There's a link below to the garden we created. This garden was the result of thousands of dollars, hundreds of work hours, and the coordination of more than a dozen different specialty growers, contractors and designers.

Here is a link that might be useful: Show Garden

RE: New Jersey Flower Show

Ah, another nice one! Did you only have one day to erect the structure and put in the plants? I'm totally amazed and in awe of the work put in! Thank you!

RE: New Jersey Flower Show

The gardens are given three days to install, four days to exist and 6 hours to break down and cart away. In order to work with that schedule you have to prefabricate as much as possible.

RE: New Jersey Flower Show

Thanks for the picture! That looks really nice. I always wondered about all the preparation and money some of these companies do for these shows. It seems a lot of work above and beyond day to day deadlines and responsibilities. I didn't get to go as I had my nephew for the weekend. By the picture, it was nicer than I thought it would be and will try to make it next year.

RE: New Jersey Flower Show

This was my first, tentative visit, to the NJ Garden Show
after visiting an earlier incarnation 6 or 7 years back that was a total horror; so I can easily say that this was
vastly superior to that first debacle, but. . .if you are
genuinely serious about gardening (on any level), there is just no substitute for the Philadelphia Flower Show, crowds
or no crowds, especially when the price is as close as $14
(New Jersey) as opposed to $20 (Phila.), given what you get
for your buck.

Some examples to explain my preference: the NJ Show (with
the exception of some charming exhibits tucked off to the side by Jersey Garden Clubs and students) was woefully UNeduca-tional. Far too few of the garden exhibits were labeled,and requests for the names of interesting plants
were either met with blank stares ("Dunno..." was one response!) or blatantly incorrect information; at one point, when my friend and I began to suspect the general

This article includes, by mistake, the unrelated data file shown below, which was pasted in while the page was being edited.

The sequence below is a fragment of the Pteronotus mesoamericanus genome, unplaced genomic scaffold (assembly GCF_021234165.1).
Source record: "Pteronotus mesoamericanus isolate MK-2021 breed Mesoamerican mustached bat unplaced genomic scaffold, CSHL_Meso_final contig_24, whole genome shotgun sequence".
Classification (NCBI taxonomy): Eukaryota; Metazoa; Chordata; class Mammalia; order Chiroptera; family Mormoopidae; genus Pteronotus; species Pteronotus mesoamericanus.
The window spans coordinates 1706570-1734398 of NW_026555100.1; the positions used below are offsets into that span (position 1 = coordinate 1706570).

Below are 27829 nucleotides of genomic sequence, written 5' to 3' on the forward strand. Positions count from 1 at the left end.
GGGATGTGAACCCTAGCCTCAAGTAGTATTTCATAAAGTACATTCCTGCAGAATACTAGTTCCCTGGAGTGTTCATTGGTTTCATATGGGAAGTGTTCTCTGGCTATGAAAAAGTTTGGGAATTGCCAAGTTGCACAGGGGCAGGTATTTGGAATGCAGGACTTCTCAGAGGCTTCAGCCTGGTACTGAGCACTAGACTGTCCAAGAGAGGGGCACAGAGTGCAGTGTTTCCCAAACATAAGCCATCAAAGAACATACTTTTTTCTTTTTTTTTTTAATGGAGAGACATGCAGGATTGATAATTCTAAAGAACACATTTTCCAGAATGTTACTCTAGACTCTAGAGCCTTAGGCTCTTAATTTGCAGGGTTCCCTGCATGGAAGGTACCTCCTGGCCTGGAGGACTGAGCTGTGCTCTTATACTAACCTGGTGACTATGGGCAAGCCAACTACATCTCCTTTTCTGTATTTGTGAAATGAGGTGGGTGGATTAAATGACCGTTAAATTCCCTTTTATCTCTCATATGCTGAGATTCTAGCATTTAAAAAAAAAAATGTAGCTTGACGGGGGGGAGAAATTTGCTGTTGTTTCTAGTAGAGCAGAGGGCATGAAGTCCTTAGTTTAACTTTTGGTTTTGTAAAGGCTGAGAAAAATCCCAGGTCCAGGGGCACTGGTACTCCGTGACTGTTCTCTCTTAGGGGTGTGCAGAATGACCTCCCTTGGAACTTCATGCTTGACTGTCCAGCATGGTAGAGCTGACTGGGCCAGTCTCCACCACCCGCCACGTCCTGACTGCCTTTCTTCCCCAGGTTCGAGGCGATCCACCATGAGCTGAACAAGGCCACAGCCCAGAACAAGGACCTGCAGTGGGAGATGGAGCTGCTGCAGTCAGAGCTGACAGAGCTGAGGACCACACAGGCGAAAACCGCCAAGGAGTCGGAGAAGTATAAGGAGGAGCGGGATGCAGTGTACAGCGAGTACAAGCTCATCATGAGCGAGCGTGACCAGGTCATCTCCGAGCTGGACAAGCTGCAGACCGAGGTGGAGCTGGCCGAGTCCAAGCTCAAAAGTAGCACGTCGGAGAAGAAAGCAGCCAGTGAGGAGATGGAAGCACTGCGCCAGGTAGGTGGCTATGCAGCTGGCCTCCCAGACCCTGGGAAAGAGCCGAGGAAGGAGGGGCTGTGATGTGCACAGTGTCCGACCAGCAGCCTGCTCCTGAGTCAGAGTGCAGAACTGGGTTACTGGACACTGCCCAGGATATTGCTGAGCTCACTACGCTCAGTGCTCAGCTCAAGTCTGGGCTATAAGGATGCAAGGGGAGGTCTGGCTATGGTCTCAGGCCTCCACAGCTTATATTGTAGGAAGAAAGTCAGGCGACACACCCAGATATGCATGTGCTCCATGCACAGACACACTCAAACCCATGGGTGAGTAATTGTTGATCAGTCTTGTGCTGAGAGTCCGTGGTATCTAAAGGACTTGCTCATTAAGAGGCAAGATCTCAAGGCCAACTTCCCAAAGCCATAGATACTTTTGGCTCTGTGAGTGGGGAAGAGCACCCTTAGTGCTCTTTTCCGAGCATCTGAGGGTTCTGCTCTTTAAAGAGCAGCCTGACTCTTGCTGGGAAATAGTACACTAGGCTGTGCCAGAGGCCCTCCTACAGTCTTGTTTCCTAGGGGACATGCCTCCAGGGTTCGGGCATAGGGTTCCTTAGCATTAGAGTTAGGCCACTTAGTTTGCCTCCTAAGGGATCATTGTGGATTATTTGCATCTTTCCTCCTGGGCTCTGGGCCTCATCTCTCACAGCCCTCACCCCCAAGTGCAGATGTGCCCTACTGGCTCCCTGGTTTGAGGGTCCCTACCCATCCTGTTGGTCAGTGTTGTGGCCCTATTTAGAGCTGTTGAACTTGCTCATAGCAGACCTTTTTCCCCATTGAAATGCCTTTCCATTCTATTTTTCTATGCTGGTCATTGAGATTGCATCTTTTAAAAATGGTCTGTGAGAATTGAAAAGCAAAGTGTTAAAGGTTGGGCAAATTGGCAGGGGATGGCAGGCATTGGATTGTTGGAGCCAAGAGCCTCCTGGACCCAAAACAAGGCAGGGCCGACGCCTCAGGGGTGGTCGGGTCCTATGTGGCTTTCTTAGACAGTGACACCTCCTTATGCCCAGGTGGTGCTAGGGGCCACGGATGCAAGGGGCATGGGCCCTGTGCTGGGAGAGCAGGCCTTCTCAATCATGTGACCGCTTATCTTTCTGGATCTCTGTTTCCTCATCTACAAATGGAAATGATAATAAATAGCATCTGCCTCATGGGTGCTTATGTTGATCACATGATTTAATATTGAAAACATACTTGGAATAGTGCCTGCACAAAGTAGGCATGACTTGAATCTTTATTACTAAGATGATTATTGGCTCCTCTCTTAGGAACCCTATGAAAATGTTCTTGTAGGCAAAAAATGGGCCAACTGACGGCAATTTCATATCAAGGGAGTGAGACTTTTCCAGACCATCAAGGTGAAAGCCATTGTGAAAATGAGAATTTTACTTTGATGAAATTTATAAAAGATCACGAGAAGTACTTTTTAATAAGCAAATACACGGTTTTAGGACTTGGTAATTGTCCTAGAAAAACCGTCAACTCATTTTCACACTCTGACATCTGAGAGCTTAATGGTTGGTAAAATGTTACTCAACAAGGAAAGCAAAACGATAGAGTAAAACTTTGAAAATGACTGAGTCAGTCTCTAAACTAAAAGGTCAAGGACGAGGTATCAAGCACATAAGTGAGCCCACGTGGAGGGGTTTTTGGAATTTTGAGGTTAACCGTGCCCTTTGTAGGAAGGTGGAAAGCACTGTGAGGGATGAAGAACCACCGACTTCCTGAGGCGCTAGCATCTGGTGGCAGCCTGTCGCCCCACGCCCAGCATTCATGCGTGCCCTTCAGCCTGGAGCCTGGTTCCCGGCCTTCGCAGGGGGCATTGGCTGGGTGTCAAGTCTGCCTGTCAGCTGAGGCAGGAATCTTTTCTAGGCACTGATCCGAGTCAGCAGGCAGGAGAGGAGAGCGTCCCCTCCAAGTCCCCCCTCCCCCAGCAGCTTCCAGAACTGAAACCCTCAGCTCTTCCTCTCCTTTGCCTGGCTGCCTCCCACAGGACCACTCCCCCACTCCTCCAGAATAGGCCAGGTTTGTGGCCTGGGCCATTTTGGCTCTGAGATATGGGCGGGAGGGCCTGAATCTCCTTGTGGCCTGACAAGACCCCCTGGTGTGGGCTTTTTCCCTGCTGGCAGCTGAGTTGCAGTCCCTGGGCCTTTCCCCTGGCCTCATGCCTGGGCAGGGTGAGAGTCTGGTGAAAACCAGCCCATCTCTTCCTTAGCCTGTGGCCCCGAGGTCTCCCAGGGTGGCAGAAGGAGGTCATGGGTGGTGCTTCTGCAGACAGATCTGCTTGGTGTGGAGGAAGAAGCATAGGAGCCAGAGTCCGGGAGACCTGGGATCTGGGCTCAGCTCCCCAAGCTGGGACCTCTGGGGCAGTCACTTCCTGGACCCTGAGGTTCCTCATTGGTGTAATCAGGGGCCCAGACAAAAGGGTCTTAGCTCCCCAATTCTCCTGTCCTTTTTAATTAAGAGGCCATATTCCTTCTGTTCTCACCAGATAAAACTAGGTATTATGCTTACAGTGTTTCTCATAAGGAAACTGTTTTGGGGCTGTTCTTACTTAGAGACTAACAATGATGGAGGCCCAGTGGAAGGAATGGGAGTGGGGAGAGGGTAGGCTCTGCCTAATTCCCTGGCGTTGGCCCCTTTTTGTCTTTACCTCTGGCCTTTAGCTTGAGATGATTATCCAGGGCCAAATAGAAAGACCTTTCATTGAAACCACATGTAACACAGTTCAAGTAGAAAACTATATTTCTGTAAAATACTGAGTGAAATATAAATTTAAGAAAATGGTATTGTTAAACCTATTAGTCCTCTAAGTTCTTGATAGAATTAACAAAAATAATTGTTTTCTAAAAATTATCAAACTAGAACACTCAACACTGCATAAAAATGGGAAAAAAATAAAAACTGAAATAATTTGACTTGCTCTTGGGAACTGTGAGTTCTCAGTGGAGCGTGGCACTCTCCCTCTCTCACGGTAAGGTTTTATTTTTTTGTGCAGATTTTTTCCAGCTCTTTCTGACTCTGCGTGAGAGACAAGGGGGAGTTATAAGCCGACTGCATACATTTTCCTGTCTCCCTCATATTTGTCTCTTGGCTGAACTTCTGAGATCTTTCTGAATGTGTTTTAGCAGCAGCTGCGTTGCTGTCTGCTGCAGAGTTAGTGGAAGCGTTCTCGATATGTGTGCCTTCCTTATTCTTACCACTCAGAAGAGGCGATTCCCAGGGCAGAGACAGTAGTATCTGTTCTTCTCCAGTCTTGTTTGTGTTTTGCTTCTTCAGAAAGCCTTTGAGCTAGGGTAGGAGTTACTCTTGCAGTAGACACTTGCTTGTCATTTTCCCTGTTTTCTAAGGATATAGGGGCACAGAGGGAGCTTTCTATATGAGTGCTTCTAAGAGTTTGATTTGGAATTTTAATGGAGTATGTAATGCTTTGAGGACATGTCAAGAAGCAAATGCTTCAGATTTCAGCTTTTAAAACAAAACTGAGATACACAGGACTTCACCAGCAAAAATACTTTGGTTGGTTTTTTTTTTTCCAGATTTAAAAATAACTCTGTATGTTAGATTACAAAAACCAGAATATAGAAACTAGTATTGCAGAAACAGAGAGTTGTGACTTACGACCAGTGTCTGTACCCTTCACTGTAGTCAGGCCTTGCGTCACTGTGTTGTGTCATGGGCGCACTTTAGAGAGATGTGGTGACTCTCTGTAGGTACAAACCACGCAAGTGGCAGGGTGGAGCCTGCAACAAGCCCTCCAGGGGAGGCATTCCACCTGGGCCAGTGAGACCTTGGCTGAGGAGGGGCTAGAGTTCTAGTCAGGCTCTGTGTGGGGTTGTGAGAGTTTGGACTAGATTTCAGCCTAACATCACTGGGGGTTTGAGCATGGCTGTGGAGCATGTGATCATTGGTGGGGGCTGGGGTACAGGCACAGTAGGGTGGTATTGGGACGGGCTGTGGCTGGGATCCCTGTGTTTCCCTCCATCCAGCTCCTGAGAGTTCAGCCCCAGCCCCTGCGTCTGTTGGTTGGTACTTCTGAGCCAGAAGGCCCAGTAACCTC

dearth of knowledgable plantsmen, we would ask basic
questions about obvious plants that we both knew about -
the degree of misinformation we were fed was alarming.
Lest folks accuse us of being total snobs, I hasten to add we never corrected anyone or complained - but somehow, I
would think that whatever the show's focus, the trade
representatives should know their stuff, or at least pass
you onn to someone else who does.

But, after a few of these exchanges, we started looking at
this show a little differently - almost every exhibit, on
closer examination, was really about paving blocks or some
other strutural product, and the "gardens" were almost
peripheral. The show was really about exposing NON-gardeners to a lot of product, NOT garden information,
enlightenment, or inspiration. And THAT'S where the Phila.
Flower Show fulfills one of its greatest functions: neo-phyte gardeners, just starting out on that phenominal
journey of "discovering" gardening, can learn so much,
complete with reams of free materials, helpful and know-
ledable plantsmen, and virtually acres of inspiration. Take
one look at the "Philadelphia Green" displays and most
others, and you'll see what I mean.

And, yes, as someone noted, apparently ANY vendor is
allowed to jump on the NJ Garden Show bandwagon - what a
wacky collection of "off-topic" products. At least at the
Philadelphia Show, you will never be heckled and hit-on
the way we were in NJ (strict rules prohibit it). . .and
the Phila. Show usually has a mind-boggling 400-500 vendors!

Yes, the Philadelphia Show is HUGE and it can be exhausting; but you have from 10:00am to 9:00pm most days
to see it all, so why rush? Plus the added bonus of getting your hand stamped, so you can leave the Show mid-day for a relaxing lunch break or just time-off to stroll through the adjoining Reading Terminal Market or visit the
great Wanamaker (now Lord & Taylor) organ concerts nearby.

Well, this turned into a pitch for the Philadelphia Flower Show (which I have attended almost yearly for over 40 years) as much as a critique of the New Jersey Flower Show. In closing, here's two positive reactions to the this years NJ Flower Show: we thought the Subaru display was the most striking of any thanks to the simplicity of their piles of stone, clustered floral display and the rakish angle of the vehicles (one was tipped partially on its side!) - and our favorite vendor, Barlow's Nurser (from Seagirt), with a nice selection of healthy plants for sale. We loaded up on bright, chunky primulas (4-for-$10) and instantly felt better about our day - and scurried off home, looking forward to the Philadelphia Flower Show, March 5-12, more than ever. . .

RE: New Jersey Flower Show

There is no question that a 4 year old small regional show can compare with the 177 year old internationally recognized Philadelphia Flower Show. So let's stop.

The NJ Flower & Garden Show hasn't totally found it's identity yet. The display gardens have no corporate sponsors and even the smallest of them cost thousands of dollars to mount. The three day set-up window followed by a 4 day show is grueling, particularly since the gardens are supposed to be manned. There is no volunteer army like that at Phillie to help on any level. The NJ Garden Club is an active participant, this year Cook College Landscape Architecture students created a display garden as did the NJ Conservation Corps.